The simple fact of the matter is that the editors at the article lack, for whatever reason, the skills and motivation to improve the article. C1cada actually wondered whether the article was under the control of Turkish functionaries tasked with keeping the article opaque and incomplete. His central point about the "eight years of genocide" was that it fuelled the denialists claim by providing them a target.

What is worrying is that Wikipedia felt there was no issue here. The ANI was closed as not needing action.

For the record, this is a snapshot of C1cada's edit linked directly above. For this he was banned from editing at the article and ultimately banned from editing Wikipedia by the wiki-cunt Aaij.

Armenian Genocide

Wikipedia's Armenian Genocide article is in the curious position of being a Core Article that has never proceeded even to Good Article status. Even the 2015 centenary commemoration of the Genocide was insufficient to persuade its editors to bring it to scratch, these editors apparently lacking either the skills or the motivation to put that into effect. When our editor C1cada tried to correct some straightforward errors of facts, for example relating to the extent of the historic homeland of the Armenians, and to expand the article's coverage of the events after World War I, he was taken to task by EtienneDolet, who deleted his edits on the ground they "lacked consensus". When C1cada took to the Talk page to achieve that consensus, EtienneDolet nevertheless deleted his edits anyway and took him to an Arbitration Enforcement process, remarkable for its meticulous detail. C1cada was subsequently banned from editing at any Armenia related article. The impression EtienneDolet sought to give was that Cicada was a "denialist", but nothing of the sort was true at all.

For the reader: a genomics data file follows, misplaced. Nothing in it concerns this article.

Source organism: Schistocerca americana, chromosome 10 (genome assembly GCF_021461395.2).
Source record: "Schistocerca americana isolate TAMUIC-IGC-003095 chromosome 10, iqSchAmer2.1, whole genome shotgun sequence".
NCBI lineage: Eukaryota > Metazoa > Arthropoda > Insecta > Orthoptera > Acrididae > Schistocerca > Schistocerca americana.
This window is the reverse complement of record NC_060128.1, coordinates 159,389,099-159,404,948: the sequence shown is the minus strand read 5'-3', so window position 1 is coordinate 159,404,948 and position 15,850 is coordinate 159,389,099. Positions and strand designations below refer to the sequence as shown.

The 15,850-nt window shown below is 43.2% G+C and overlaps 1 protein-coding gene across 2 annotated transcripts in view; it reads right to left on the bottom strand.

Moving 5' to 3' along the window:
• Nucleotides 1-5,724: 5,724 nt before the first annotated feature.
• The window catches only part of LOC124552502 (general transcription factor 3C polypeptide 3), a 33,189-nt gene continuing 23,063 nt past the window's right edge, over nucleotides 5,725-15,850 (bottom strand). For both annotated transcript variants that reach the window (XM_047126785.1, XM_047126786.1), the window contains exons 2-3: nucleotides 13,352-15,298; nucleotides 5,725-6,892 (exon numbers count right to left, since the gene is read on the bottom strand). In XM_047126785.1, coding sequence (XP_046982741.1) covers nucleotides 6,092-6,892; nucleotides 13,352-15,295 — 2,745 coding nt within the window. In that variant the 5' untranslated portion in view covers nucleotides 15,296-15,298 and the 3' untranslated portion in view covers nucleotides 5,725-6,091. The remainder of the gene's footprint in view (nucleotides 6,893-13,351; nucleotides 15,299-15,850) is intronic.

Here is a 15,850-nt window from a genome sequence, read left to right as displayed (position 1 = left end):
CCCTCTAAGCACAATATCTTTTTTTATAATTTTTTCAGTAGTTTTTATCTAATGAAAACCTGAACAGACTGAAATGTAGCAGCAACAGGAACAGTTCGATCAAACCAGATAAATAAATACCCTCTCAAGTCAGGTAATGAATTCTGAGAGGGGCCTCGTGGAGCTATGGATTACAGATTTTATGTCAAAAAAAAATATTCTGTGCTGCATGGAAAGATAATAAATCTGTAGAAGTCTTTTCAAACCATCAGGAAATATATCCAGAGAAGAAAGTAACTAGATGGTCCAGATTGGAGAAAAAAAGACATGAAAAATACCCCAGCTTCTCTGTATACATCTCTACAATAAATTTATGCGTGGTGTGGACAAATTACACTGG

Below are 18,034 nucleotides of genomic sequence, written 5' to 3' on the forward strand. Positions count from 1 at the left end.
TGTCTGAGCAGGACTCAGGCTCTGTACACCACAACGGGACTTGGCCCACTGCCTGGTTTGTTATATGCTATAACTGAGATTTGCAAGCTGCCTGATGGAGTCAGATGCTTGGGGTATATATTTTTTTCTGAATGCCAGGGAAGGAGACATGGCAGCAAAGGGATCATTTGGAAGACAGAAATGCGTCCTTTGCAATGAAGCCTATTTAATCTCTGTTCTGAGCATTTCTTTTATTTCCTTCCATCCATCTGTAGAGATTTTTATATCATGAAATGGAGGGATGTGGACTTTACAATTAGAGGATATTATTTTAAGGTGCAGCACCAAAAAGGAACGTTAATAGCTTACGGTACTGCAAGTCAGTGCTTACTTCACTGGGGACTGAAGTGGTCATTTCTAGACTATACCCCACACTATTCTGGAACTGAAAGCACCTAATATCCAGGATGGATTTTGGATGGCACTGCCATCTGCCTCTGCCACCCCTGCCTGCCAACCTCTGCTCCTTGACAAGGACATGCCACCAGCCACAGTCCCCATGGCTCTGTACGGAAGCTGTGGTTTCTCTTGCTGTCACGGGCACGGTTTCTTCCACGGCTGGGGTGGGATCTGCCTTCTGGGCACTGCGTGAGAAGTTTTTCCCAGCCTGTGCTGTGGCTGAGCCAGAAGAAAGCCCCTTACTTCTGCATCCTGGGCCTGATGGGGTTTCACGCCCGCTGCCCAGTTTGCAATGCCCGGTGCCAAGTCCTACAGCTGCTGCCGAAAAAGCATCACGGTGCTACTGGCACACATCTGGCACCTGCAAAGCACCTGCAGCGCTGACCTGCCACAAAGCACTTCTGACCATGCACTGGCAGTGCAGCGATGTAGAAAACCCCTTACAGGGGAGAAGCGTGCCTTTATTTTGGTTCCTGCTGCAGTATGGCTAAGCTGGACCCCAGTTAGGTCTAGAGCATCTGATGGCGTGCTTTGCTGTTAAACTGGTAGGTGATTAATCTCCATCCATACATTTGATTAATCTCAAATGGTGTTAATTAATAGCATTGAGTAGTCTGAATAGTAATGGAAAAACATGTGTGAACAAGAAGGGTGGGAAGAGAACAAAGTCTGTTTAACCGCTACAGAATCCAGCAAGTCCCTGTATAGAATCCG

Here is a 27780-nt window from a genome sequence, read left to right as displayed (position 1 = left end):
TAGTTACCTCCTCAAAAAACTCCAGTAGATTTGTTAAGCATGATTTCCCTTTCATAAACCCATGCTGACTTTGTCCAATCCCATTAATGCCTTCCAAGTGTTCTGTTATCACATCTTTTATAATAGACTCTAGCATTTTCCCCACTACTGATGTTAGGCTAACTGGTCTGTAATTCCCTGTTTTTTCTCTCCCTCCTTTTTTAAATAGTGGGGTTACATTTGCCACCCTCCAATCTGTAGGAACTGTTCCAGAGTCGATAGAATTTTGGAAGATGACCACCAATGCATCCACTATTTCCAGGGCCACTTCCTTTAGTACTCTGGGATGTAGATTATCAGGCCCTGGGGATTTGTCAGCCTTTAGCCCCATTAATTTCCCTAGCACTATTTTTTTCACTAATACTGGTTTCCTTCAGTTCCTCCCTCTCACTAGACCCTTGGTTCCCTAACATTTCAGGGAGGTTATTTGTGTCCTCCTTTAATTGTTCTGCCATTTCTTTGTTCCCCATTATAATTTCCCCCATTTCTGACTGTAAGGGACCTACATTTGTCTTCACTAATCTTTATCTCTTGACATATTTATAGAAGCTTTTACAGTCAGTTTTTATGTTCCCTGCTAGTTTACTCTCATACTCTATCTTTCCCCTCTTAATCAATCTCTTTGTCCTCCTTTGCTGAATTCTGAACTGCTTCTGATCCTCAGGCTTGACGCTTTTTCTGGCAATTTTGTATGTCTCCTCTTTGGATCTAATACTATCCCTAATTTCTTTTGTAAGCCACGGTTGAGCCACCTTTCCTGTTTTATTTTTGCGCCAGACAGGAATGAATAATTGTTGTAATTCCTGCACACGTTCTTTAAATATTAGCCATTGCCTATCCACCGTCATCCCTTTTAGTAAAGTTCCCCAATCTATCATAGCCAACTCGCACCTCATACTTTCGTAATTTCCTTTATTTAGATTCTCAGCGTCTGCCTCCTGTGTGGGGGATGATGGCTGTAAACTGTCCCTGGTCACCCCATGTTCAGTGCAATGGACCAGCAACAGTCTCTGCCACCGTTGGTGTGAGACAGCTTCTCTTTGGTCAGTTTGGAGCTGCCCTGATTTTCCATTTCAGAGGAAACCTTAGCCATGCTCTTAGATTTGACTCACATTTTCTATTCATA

EtienneDolet has been editing at Wikipedia since 2006, exclusively on Armenia related topics. His original moniker was "Proudbolsahye", i.e. "proud Armenian living in Instanbul", but he changed his moniker in 2014 to EtienneDolet. The significance of that change is not clear. He gives no indication on his User page, which simply redirects to his Talk page, of his background or expertise. Early edits, which often give a clue to an editor's background have been revision deleted, and it seems clear that he makes a conscious effort to conceal his identity. Given his numerous early edits on Armenian schools in California, coupled with their semi-literate nature, our impression was that he was a teenager living in California, the "proudbolsahye" an adolescent fantasy.

It is noteworthy that EtienneDolet himself has recently been sanctioned by an Arbitration Enforcement process for his pro-Russia point of view editing. Presently (19 January 2017), he appears to have ceased editing as a result.

Cicada is no longer with us and none of have adquate expertise to comment on the issues he highlighted. But C1cada did raise them at an ANI (Administrators' Noticeboard), as far as we know the only time any of our editors have ever resorted to such. We reproduce this below, bolding some passages we think of interest: